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Ameritech donated $3.2 million to K-12 schools in 1997. Through its SuperSchool program, the company supports projects that help school leaders learn how to use technology in their schools. It also funds alliances among schools so they may benefit from telecommunications technologies they otherwise couldn’t afford. Ameritech awards are limited to schools in Illinois, Indiana, Michigan, Ohio, and Wisconsin.
Digital Corporate Contributions Program
Digital Equipment Corporation seeks to promote academic excellence through the accessibility of technology in the classroom. Digital provides cash or equipment grants to schools who can demonstrate a special need or an innovative use for the assistance. You are encouraged to call the Corporate Contributions office to discuss your project or contact the office by eMail: email@example.com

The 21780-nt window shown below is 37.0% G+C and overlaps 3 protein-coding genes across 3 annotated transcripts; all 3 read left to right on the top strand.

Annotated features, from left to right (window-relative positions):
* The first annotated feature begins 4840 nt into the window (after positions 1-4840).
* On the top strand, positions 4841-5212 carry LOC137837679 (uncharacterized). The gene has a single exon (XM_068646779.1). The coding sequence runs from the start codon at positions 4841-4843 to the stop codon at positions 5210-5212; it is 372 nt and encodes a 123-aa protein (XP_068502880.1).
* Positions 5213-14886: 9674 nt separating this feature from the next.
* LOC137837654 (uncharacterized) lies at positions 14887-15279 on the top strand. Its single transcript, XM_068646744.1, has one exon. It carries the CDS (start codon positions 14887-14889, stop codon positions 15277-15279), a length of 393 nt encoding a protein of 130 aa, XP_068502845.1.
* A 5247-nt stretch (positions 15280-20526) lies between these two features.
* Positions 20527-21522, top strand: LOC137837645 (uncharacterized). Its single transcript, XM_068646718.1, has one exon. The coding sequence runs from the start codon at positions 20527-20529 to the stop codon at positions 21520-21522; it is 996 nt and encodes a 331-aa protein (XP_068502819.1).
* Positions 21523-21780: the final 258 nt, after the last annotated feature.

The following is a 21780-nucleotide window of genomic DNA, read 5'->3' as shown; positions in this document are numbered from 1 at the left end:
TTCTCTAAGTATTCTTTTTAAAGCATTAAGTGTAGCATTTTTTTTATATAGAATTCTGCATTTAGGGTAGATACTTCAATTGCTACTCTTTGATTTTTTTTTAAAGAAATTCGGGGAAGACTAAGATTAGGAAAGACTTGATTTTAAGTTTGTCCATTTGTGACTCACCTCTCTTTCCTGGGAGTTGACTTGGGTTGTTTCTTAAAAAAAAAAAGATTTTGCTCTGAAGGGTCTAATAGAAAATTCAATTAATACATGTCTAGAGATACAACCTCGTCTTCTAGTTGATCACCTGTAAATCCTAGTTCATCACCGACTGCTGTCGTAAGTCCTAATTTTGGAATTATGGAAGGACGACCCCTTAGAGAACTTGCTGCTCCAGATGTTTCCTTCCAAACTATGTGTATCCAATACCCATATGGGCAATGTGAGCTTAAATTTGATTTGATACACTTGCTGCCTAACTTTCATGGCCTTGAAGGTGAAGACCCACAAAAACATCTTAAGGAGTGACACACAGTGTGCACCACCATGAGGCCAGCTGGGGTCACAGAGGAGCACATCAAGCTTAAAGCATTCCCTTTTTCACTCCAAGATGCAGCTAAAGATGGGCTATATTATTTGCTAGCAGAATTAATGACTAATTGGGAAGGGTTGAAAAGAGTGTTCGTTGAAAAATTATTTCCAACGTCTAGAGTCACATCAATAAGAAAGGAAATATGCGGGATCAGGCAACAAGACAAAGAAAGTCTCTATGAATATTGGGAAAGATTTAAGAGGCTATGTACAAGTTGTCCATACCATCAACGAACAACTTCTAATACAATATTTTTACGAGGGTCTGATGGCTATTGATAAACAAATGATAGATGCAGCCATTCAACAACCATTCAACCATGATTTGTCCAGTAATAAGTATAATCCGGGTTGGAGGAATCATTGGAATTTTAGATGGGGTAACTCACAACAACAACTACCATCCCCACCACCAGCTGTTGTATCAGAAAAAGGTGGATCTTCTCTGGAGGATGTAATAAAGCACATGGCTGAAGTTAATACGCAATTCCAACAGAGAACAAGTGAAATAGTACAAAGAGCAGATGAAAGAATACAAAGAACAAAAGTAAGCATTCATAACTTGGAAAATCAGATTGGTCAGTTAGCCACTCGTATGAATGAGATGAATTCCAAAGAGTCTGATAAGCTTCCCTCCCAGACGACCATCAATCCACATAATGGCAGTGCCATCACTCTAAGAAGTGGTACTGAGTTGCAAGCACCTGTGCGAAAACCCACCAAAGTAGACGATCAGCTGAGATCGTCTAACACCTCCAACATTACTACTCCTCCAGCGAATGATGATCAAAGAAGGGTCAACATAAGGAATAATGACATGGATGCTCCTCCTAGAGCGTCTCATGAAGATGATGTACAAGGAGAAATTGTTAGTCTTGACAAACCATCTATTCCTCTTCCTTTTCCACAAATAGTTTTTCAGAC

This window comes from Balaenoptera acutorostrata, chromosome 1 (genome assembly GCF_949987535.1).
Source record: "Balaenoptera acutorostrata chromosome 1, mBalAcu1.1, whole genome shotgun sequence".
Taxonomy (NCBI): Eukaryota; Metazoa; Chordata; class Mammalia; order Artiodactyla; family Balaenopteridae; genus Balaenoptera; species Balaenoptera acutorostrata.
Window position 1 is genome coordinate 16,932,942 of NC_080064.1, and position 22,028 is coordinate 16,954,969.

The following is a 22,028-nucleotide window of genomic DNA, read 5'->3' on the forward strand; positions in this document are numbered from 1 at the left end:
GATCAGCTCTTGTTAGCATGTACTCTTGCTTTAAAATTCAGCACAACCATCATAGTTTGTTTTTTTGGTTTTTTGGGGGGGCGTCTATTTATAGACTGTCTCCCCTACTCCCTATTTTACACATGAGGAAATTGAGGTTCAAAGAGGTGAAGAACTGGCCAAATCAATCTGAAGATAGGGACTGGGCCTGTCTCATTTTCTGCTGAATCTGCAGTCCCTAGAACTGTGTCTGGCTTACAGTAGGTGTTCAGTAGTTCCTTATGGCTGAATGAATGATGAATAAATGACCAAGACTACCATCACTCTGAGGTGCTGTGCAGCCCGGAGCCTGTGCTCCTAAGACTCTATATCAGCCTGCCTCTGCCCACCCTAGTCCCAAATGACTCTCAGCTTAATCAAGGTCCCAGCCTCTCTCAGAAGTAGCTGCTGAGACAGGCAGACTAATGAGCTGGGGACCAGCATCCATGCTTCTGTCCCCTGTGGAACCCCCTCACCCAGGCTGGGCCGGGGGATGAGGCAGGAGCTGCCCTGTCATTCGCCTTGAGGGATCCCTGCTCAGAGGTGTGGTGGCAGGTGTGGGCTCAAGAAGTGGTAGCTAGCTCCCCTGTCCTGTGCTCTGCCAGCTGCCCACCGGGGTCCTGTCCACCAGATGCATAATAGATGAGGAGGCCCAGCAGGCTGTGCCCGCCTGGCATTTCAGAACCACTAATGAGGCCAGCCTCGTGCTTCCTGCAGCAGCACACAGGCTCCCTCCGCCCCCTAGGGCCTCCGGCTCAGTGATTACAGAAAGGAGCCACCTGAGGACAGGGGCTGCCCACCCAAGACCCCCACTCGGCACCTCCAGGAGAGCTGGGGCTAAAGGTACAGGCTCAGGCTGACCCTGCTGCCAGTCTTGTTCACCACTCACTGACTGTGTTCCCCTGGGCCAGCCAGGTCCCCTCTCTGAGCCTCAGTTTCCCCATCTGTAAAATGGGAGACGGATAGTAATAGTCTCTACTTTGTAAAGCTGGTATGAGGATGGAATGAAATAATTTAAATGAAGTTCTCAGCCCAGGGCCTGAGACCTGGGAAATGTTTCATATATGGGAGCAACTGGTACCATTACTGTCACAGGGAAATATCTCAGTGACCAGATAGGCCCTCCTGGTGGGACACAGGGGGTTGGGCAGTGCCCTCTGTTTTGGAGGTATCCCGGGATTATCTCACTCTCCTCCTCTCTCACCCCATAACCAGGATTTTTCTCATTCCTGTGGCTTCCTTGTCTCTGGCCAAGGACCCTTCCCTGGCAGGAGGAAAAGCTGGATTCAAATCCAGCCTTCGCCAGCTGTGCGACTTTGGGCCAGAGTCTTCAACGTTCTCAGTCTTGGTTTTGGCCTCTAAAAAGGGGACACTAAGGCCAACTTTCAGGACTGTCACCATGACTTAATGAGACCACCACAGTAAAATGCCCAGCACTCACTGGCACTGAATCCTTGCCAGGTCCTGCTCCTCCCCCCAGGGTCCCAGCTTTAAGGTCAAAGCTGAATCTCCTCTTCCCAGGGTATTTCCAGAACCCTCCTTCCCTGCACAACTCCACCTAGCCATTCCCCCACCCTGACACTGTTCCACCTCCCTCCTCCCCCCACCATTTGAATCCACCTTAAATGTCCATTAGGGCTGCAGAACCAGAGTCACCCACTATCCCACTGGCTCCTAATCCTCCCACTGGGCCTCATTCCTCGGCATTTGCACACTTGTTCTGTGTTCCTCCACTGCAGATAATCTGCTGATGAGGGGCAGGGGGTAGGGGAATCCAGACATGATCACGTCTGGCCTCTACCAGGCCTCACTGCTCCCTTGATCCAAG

Eaton Corporation Foundation
The Eaton Corporation Foundation funds projects that prepare minority youth for employment, particularly those which focus on math, science, and technology careers. Grants range from $1,000 to $25,000, with over $1 million awarded last year. Schools and non-profits are eligible, but the foundation restricts its giving to the 30 states with company operations. Call for application guidelines.
Great Asante Grant Program
This is a relatively new program that awards free computer networks to schools. Grants worth up to $14,000 provide all the hardware and software necessary to network 50 school computers. Application guidelines are available at the web site.
JDL Technologies (800) 535-3969
Asante (408) 435-8401